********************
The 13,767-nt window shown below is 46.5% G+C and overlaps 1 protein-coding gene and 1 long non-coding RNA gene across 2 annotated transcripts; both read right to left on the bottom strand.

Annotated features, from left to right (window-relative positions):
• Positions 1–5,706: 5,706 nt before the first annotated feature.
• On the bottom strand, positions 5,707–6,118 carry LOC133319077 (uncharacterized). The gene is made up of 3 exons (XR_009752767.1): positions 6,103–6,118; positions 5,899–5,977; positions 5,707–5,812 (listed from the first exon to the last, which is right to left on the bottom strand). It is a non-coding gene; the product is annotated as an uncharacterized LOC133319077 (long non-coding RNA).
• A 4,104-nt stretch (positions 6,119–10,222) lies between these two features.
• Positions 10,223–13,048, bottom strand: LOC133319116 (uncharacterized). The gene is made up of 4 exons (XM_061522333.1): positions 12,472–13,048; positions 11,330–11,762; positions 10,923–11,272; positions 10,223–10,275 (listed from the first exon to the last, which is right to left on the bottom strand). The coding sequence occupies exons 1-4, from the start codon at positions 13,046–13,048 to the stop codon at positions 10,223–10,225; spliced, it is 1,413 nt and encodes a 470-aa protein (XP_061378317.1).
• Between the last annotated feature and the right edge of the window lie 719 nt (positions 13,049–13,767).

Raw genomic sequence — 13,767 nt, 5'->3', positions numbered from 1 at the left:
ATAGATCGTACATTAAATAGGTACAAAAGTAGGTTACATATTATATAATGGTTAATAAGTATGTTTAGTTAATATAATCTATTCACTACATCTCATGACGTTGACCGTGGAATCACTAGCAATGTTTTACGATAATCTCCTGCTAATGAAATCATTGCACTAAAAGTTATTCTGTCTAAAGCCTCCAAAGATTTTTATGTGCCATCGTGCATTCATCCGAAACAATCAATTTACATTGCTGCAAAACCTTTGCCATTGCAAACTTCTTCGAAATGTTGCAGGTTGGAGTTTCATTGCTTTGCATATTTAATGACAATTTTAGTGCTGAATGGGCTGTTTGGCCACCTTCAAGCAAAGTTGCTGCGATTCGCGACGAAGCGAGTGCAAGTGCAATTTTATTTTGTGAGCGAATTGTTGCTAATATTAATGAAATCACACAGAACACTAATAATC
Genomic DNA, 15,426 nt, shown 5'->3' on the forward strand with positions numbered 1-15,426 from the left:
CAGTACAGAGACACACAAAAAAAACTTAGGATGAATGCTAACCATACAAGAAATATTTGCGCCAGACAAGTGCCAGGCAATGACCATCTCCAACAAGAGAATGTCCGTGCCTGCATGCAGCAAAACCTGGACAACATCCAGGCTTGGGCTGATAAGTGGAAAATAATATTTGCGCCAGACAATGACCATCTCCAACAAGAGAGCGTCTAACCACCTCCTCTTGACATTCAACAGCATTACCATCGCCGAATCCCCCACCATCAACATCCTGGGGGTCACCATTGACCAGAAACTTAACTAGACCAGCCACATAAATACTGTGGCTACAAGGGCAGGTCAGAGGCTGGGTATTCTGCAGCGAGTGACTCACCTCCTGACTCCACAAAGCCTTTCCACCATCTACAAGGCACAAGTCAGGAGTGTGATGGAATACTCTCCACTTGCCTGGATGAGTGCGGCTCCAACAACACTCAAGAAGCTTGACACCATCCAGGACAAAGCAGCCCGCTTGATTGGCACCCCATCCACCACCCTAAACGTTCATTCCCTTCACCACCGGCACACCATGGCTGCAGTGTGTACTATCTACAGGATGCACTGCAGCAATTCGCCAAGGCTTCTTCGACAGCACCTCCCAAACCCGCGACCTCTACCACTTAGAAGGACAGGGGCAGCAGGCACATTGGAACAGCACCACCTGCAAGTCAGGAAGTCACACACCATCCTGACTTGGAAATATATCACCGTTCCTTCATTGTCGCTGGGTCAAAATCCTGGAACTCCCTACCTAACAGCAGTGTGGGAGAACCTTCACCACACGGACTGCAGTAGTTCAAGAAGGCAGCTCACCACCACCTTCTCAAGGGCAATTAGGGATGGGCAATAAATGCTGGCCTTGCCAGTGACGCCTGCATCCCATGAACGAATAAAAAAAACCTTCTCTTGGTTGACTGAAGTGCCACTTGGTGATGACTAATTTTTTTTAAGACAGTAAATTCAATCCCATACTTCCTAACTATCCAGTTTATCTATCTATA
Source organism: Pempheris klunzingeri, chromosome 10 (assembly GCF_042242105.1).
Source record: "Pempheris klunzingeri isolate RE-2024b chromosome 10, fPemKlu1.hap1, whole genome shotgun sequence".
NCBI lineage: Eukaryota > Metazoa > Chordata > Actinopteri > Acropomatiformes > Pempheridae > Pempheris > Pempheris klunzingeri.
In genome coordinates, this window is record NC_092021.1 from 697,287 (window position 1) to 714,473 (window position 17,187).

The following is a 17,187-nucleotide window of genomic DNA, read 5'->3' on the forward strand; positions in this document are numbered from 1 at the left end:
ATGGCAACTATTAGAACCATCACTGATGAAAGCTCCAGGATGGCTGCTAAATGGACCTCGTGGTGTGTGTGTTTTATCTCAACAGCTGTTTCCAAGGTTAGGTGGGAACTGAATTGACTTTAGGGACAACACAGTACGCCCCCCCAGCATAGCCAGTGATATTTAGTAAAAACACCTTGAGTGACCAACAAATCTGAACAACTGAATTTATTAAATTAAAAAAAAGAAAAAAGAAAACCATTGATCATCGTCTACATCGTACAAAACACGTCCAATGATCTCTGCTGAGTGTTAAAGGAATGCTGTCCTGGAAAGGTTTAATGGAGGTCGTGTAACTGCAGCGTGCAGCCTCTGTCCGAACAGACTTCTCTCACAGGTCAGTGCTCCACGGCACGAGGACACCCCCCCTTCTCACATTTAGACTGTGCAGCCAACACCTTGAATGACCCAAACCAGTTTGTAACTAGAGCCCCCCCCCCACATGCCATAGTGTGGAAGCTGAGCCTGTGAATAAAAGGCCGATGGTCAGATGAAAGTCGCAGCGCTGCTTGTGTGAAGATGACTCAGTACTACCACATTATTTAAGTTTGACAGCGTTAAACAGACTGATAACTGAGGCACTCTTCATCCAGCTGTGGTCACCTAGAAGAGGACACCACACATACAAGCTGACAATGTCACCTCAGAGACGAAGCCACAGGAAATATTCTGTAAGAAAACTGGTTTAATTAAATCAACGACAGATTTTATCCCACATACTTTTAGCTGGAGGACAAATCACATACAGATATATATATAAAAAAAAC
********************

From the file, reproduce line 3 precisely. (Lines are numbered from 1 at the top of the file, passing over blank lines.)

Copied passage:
• Positions 1–5,706: 5,706 nt before the first annotated feature.